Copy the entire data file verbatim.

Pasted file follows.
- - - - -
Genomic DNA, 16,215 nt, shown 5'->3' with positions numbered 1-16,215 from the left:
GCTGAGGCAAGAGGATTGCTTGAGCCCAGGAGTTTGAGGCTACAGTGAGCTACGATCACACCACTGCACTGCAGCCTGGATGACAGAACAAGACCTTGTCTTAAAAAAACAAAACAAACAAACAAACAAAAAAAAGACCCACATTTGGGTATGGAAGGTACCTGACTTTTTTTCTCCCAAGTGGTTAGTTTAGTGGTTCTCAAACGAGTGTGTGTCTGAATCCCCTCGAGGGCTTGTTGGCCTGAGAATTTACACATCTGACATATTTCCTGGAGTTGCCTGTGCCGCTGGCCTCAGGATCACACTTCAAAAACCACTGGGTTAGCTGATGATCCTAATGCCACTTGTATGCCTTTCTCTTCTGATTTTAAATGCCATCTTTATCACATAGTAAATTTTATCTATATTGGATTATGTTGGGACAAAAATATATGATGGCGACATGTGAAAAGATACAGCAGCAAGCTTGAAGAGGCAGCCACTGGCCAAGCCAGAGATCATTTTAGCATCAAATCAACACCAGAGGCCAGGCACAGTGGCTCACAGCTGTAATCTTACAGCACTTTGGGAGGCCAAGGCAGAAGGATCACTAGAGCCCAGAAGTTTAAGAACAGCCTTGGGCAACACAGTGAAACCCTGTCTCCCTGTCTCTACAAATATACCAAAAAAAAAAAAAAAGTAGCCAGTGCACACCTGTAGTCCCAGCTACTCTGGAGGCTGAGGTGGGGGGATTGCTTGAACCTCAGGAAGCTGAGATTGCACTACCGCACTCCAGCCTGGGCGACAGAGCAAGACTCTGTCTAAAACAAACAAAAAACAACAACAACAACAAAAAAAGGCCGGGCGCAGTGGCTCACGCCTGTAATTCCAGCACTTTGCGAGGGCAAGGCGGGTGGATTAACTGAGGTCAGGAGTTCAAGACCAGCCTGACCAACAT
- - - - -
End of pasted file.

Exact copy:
Genomic DNA, 16,215 nt, shown 5'->3' with positions numbered 1-16,215 from the left:
GCTGAGGCAAGAGGATTGCTTGAGCCCAGGAGTTTGAGGCTACAGTGAGCTACGATCACACCACTGCACTGCAGCCTGGATGACAGAACAAGACCTTGTCTTAAAAAAACAAAACAAACAAACAAACAAAAAAAAGACCCACATTTGGGTATGGAAGGTACCTGACTTTTTTTCTCCCAAGTGGTTAGTTTAGTGGTTCTCAAACGAGTGTGTGTCTGAATCCCCTCGAGGGCTTGTTGGCCTGAGAATTTACACATCTGACATATTTCCTGGAGTTGCCTGTGCCGCTGGCCTCAGGATCACACTTCAAAAACCACTGGGTTAGCTGATGATCCTAATGCCACTTGTATGCCTTTCTCTTCTGATTTTAAATGCCATCTTTATCACATAGTAAATTTTATCTATATTGGATTATGTTGGGACAAAAATATATGATGGCGACATGTGAAAAGATACAGCAGCAAGCTTGAAGAGGCAGCCACTGGCCAAGCCAGAGATCATTTTAGCATCAAATCAACACCAGAGGCCAGGCACAGTGGCTCACAGCTGTAATCTTACAGCACTTTGGGAGGCCAAGGCAGAAGGATCACTAGAGCCCAGAAGTTTAAGAACAGCCTTGGGCAACACAGTGAAACCCTGTCTCCCTGTCTCTACAAATATACCAAAAAAAAAAAAAAAGTAGCCAGTGCACACCTGTAGTCCCAGCTACTCTGGAGGCTGAGGTGGGGGGATTGCTTGAACCTCAGGAAGCTGAGATTGCACTACCGCACTCCAGCCTGGGCGACAGAGCAAGACTCTGTCTAAAACAAACAAAAAACAACAACAACAACAAAAAAAGGCCGGGCGCAGTGGCTCACGCCTGTAATTCCAGCACTTTGCGAGGGCAAGGCGGGTGGATTAACTGAGGTCAGGAGTTCAAGACCAGCCTGACCAACAT